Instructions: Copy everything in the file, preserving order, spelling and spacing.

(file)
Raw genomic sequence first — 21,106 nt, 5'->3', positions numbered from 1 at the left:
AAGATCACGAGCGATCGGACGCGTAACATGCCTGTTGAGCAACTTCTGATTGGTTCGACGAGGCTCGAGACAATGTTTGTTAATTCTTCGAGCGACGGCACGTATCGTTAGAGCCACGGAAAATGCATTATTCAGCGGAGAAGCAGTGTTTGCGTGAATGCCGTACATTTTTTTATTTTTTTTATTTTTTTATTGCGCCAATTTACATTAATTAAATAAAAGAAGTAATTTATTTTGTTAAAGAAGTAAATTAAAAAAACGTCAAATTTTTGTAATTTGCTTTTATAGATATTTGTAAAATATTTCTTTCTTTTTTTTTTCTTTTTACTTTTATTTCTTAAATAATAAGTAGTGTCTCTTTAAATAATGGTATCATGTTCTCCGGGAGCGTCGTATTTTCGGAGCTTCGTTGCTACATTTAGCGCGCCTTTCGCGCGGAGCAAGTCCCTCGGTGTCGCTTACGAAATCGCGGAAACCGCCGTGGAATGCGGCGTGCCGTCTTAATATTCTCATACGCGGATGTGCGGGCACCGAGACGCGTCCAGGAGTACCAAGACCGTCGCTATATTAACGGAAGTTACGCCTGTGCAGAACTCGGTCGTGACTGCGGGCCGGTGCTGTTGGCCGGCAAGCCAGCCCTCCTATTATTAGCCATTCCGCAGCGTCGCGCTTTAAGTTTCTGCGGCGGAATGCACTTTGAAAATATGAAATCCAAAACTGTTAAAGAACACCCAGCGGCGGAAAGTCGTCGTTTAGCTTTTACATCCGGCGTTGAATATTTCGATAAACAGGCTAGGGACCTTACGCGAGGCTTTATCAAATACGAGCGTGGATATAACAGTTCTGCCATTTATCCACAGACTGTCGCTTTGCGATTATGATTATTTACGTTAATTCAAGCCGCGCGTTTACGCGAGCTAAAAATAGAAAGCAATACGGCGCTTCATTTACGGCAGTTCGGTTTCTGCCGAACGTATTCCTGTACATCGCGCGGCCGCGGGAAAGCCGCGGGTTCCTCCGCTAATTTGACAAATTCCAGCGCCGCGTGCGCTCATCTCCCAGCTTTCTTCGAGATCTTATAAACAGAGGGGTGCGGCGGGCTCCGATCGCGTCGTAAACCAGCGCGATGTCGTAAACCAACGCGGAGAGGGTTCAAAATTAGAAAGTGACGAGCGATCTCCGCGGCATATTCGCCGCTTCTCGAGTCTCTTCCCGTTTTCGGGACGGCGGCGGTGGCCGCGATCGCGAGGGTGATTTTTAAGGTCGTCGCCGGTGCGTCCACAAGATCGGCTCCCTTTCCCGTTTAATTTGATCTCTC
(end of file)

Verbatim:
Raw genomic sequence first — 21,106 nt, 5'->3', positions numbered from 1 at the left:
AAGATCACGAGCGATCGGACGCGTAACATGCCTGTTGAGCAACTTCTGATTGGTTCGACGAGGCTCGAGACAATGTTTGTTAATTCTTCGAGCGACGGCACGTATCGTTAGAGCCACGGAAAATGCATTATTCAGCGGAGAAGCAGTGTTTGCGTGAATGCCGTACATTTTTTTATTTTTTTTATTTTTTTATTGCGCCAATTTACATTAATTAAATAAAAGAAGTAATTTATTTTGTTAAAGAAGTAAATTAAAAAAACGTCAAATTTTTGTAATTTGCTTTTATAGATATTTGTAAAATATTTCTTTCTTTTTTTTTTCTTTTTACTTTTATTTCTTAAATAATAAGTAGTGTCTCTTTAAATAATGGTATCATGTTCTCCGGGAGCGTCGTATTTTCGGAGCTTCGTTGCTACATTTAGCGCGCCTTTCGCGCGGAGCAAGTCCCTCGGTGTCGCTTACGAAATCGCGGAAACCGCCGTGGAATGCGGCGTGCCGTCTTAATATTCTCATACGCGGATGTGCGGGCACCGAGACGCGTCCAGGAGTACCAAGACCGTCGCTATATTAACGGAAGTTACGCCTGTGCAGAACTCGGTCGTGACTGCGGGCCGGTGCTGTTGGCCGGCAAGCCAGCCCTCCTATTATTAGCCATTCCGCAGCGTCGCGCTTTAAGTTTCTGCGGCGGAATGCACTTTGAAAATATGAAATCCAAAACTGTTAAAGAACACCCAGCGGCGGAAAGTCGTCGTTTAGCTTTTACATCCGGCGTTGAATATTTCGATAAACAGGCTAGGGACCTTACGCGAGGCTTTATCAAATACGAGCGTGGATATAACAGTTCTGCCATTTATCCACAGACTGTCGCTTTGCGATTATGATTATTTACGTTAATTCAAGCCGCGCGTTTACGCGAGCTAAAAATAGAAAGCAATACGGCGCTTCATTTACGGCAGTTCGGTTTCTGCCGAACGTATTCCTGTACATCGCGCGGCCGCGGGAAAGCCGCGGGTTCCTCCGCTAATTTGACAAATTCCAGCGCCGCGTGCGCTCATCTCCCAGCTTTCTTCGAGATCTTATAAACAGAGGGGTGCGGCGGGCTCCGATCGCGTCGTAAACCAGCGCGATGTCGTAAACCAACGCGGAGAGGGTTCAAAATTAGAAAGTGACGAGCGATCTCCGCGGCATATTCGCCGCTTCTCGAGTCTCTTCCCGTTTTCGGGACGGCGGCGGTGGCCGCGATCGCGAGGGTGATTTTTAAGGTCGTCGCCGGTGCGTCCACAAGATCGGCTCCCTTTCCCGTTTAATTTGATCTCTC